Other than the way they lock in and their sizes, most consumers don’t feel directly impacted by the HDMI vs DisplayPort choice in terms of physical differences. But they can still have a direct impact on your overall viewing experience.
Much like any other hardware connecting port, both HDMI and DP have a certain number of pins that are locked while connecting a cable in the port. DisplayPort connectors come with 20 pins as a standard. They only have 2 sizes making your choice limited but also easier to find. The first one is the regular-sized DP connector and another one is a smaller alternative that was designed by Apple. The smaller or “mini” DP is the same as a Thunderbolt port in Apple devices.
On the other side of the spectrum, we have HDMI and a whole family of types. We can get up to 5 different styles in terms of HDMI. The ones you will see most commonly is Type A which is in most TVs and laptops. Next is HDMI Type C, which is found on most tablets and a few smaller laptops. Finally, there’s Type D or micro HDMI which is used in phones and a few tablets. Then there’s type E which is focused on the automobile sector. All of these have 19 pins, leaving aside Type B or extended pin HDMI with 29 pins. Type B was focused on DVDs and is no longer being used since HDMI 1.3 came out.
Even though pins in themselves won’t make a direct impact on your choice, the locking Mechanism will. It’s the lock or hook system that helps the cable stay in place. Almost all regular DisplayPort have a locking mechanism that avoids them from accidental disconnections. Meanwhile, only Type E HDMI, which is used in the automotive industry, offers a locking mechanism. In general, a locking mechanism is a great option to make sure your cable stays in place. But, at the same time, DP will have a higher breakage risk in cases of accidental pulling. Meanwhile, HDMI cables will just come out of their sockets. It’s a very situational feature but most users prefer to have a locking mechanism in place since the era of VGA.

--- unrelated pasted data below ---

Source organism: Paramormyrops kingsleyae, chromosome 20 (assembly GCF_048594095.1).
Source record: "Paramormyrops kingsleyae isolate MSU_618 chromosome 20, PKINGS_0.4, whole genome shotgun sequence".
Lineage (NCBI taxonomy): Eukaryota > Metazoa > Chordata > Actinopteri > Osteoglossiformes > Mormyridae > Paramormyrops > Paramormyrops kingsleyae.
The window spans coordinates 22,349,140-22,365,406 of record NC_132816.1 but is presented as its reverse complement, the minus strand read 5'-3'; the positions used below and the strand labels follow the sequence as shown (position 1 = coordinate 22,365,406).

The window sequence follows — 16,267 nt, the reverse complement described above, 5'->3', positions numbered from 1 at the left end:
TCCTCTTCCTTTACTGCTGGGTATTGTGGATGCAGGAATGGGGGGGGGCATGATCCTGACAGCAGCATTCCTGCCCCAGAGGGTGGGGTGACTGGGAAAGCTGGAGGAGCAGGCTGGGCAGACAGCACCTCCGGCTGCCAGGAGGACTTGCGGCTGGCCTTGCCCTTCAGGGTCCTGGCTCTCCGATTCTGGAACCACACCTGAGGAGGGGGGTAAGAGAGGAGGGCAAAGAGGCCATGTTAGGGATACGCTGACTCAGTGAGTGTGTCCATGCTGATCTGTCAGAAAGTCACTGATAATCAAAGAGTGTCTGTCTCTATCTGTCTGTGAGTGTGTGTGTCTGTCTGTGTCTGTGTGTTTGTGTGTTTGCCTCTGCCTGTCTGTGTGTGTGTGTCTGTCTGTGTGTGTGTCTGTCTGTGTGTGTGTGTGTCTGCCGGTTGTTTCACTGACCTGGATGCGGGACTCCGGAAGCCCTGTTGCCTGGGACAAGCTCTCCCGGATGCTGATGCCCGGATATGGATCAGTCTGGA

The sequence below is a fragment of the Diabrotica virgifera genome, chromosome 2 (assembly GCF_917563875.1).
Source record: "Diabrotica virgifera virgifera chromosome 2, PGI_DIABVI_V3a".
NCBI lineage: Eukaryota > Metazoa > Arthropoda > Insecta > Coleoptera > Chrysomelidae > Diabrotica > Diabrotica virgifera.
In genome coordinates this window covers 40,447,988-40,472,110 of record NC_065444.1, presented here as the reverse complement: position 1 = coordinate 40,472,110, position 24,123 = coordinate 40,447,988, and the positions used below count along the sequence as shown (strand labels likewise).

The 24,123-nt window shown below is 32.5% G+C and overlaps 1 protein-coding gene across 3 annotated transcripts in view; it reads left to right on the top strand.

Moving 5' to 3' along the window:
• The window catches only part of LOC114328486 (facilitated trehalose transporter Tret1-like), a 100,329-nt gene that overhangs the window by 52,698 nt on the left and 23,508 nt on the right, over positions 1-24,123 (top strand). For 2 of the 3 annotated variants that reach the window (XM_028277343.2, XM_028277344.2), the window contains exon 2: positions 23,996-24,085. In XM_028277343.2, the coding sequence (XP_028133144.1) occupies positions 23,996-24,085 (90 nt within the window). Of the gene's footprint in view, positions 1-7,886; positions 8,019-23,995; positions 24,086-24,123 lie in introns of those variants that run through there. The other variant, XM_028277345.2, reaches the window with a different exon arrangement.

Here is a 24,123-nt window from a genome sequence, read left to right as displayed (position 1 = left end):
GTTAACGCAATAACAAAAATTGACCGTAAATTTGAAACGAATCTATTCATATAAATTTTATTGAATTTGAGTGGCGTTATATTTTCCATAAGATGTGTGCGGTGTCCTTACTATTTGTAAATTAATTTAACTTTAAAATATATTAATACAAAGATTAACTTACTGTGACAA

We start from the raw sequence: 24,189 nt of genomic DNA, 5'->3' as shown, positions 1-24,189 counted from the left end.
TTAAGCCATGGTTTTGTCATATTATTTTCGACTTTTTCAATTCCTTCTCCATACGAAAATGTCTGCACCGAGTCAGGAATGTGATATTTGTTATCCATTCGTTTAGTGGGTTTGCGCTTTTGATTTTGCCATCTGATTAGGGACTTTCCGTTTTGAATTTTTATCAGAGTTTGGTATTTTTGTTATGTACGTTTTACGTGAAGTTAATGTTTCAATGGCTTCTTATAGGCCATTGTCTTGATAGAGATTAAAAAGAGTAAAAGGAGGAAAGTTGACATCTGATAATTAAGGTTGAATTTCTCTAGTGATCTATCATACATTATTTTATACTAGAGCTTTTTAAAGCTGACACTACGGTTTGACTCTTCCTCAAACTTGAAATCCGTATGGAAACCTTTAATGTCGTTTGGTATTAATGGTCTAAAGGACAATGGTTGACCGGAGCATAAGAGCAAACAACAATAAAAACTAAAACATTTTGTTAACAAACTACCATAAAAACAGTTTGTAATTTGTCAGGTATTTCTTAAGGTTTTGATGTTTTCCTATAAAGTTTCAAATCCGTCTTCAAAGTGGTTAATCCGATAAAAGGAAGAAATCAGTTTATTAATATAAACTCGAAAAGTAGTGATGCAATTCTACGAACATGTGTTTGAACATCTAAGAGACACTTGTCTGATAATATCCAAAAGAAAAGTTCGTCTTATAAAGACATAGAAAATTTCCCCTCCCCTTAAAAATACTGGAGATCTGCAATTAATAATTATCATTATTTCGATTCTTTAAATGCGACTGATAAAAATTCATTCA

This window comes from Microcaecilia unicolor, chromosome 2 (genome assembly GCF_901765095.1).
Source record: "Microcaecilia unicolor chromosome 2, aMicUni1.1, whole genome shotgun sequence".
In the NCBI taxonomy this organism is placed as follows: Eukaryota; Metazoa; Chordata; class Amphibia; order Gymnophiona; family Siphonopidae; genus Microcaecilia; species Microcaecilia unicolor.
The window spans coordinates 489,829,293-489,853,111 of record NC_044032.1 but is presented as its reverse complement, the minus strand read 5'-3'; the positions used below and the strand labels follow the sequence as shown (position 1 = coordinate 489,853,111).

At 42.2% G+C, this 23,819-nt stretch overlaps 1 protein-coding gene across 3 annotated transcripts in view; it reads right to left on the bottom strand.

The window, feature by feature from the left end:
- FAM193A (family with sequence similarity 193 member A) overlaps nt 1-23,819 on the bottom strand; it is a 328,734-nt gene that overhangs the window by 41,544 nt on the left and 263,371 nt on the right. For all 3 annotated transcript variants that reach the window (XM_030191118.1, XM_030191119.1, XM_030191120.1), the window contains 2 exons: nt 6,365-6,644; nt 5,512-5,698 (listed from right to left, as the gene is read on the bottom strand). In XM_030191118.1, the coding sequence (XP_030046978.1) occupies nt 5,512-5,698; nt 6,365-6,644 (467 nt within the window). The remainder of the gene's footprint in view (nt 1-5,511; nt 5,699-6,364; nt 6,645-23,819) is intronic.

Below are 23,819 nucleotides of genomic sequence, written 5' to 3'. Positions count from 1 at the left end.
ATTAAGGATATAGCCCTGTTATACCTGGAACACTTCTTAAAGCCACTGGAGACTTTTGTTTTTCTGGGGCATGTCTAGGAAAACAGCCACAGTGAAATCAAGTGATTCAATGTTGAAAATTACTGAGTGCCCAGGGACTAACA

Cable Length and Adapters
The most consumer-centric physical difference is the length of a cable that both of them support. So, the DP standard states that it transmits the best data rates around 3 meters of cable length but you can extend it up to 20 meters and still get at least HD resolution. Meanwhile, the HDMI standard doesn’t have the exact dimensions and capability mentioned in terms of cable length. But generally, HDMI cables are shorter and stick to 2 meters of distance. Using fiber cable on both can improve the coverage distance significantly.
Coming to the adapters, DisplayPort, coming as an industry upgrade, supports a large number of adapters including VGA, DVI, and even HDMI. But unlike HDMI, it can’t carry ethernet signals.